I am writing this blog article on the effects of marine pollution because my eyes were opened this year when I visited the bird cliffs of Heligoland and especially the colonies on the western cliffs. It is difficult to describe my feelings at that time. Somehow I was depressed and on the other hand I felt outrage. Though, against whom, I certainly didn’t know.
What I saw were not only Gannets breeding on debris, the remnants of fishing nets, packing material and nearly everything they brought home from the seas, apart from seaweeds. The following image shows the spot where I first came across the effects of marine pollution:
First I only saw the huge amounts of what used to be fishing nets in several kinds of colour, mainly reddish, blue, brown even some in green. The nets were hanging down the cliffs and I still really wonder how the birds managed to bring such large pieces of net from the sea to the cliffs. It was more upon second sight that I realised that there were a number of dead seabirds haning in the nets. Some had already decayed but were still hanging in the nets. Quite obviously, once caught in the nets, these birds are unable to free themselves and keep hanging there until death occurs. Dreadful! The amazing thing is that birds breeding on the ledges don’t give a thing on the corpses hanging there. Death seems to be sort of normality in their lifes.
On the other hand, no-one of the people wandering around on top of the cliffs seemed to notice and if any, no-one cared. This seems to be a general problem of our time. People simply don’t notice. When on a walkabout in nature, people chat with each other but take in the beauty of nature.
How come that used fishing nets are plastered all over the place. On the one hand this is natural wear and tear in the fishing industry. Fishing nets tend to tear and get lost. We all eat fish and certainly this is the way things go. With us inventing ever-lasting materials we must also live with the fact that these materials don’t rot. Gannets are experts in collecting nest material and everything looking interesting is collected and brought to the nest. Matter-of-factly gannets are curious animals and obviously are attracted to colourful material. The following image shows a lovely scene and upon second sight we can clearly see that the birds are breeding on piles of rubbish. The blessings of progress. It also highlights that rubbish and pollution brought to the oceans will finally be washed up on the shores.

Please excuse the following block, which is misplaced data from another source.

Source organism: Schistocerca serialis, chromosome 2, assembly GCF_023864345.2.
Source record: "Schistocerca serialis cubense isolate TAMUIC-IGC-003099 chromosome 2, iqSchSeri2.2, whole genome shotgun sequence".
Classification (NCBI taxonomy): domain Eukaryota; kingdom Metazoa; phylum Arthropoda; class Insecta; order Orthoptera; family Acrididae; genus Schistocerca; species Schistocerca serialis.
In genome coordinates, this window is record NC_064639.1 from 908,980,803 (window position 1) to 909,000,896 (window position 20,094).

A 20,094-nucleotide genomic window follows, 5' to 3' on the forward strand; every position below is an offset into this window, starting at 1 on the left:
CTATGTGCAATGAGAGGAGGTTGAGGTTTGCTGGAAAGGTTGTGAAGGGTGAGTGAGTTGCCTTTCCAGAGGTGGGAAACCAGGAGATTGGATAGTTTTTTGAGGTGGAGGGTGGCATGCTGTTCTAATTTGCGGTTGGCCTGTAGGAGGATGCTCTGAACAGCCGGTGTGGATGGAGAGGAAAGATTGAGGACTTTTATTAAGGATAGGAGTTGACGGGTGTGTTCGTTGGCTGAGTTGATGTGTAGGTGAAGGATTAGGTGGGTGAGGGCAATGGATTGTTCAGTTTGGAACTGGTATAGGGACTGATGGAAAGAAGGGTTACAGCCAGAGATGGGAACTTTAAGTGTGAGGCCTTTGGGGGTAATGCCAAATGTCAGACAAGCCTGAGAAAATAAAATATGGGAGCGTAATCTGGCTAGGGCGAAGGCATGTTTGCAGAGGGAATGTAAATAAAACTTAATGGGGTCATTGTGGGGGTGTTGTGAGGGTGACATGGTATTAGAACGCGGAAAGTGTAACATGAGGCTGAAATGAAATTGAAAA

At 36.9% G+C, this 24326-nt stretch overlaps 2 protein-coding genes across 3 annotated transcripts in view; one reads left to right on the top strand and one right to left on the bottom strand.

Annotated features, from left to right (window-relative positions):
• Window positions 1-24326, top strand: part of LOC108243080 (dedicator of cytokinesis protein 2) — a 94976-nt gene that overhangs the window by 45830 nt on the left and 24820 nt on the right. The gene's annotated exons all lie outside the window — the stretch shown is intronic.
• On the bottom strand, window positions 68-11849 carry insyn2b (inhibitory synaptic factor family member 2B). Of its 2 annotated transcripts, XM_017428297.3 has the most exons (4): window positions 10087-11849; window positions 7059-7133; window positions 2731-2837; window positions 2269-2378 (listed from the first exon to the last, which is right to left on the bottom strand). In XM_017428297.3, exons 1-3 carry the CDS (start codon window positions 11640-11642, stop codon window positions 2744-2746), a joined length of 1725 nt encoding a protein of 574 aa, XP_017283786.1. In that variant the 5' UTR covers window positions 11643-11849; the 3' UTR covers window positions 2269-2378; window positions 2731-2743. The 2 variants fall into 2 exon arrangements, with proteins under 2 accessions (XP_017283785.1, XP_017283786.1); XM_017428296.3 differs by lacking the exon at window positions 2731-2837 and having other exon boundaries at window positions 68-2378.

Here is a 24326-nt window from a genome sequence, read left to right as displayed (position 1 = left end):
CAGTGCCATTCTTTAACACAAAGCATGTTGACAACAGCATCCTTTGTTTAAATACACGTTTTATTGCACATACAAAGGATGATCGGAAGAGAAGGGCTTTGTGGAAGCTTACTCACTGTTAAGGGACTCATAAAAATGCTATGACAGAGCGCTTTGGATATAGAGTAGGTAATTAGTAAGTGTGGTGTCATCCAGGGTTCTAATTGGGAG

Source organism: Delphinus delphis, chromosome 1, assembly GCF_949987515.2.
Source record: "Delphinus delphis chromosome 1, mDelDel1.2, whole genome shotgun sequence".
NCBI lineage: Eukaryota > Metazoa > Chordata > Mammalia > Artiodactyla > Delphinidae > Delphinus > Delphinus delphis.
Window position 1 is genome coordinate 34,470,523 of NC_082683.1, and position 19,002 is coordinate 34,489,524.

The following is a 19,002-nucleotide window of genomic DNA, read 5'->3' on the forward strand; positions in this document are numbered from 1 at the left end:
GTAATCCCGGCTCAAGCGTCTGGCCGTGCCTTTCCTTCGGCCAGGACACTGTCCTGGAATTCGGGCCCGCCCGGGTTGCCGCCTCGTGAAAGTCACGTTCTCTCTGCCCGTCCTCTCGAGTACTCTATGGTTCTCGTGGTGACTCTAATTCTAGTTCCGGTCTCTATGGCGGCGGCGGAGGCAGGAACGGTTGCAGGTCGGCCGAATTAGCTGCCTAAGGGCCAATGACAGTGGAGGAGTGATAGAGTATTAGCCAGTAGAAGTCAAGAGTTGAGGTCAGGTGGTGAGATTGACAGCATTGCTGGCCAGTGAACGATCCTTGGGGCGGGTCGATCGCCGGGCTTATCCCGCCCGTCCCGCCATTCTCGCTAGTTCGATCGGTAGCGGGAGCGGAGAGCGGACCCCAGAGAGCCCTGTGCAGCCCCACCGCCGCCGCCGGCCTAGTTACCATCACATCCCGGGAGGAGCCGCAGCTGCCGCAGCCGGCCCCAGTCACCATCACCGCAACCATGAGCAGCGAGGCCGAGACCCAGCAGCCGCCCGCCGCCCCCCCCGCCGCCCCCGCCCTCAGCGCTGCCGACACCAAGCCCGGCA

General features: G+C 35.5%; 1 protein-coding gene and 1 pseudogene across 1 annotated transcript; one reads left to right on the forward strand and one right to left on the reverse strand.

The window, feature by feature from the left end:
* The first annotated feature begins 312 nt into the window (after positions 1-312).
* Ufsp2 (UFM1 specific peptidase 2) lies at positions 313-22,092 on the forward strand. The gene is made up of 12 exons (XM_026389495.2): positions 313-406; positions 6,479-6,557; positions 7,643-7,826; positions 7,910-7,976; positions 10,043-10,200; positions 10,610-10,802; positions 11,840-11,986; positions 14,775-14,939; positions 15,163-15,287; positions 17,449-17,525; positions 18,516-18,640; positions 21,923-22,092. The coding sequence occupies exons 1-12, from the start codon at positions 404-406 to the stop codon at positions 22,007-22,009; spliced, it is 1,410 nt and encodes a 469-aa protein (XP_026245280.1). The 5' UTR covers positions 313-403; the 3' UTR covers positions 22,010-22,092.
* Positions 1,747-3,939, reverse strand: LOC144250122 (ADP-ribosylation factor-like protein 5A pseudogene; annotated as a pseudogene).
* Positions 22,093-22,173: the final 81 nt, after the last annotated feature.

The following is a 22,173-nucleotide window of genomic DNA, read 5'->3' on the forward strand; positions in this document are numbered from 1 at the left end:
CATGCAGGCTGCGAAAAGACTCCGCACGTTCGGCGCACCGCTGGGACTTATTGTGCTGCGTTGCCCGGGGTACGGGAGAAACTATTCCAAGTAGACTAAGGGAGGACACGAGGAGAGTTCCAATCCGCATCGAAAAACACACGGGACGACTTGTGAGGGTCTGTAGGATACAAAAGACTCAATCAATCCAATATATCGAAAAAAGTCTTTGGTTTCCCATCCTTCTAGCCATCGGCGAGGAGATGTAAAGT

Anyway. Could something be done to remedy the situation? When looking at bird cliffs one thing becomes clear: Cliffs on the shore are mostly really steep, rocky and the rock is mostly brittle and dangerous. Would it be possible to remove all the plastics material, nets and lines from the cliff? As a former rock climber I would say basically yes. But: it is a suicide mission. Even abseiling form top of the cliff is a most dangerous undertaking because the cliff face could collaps at any time.
The above image is another example of rubbish in seabird colonies. This article only wants to shed some light on an aspect of marine pollution. It is our responsibility as human race to look after our planet and the environment to preserve it for later generations.
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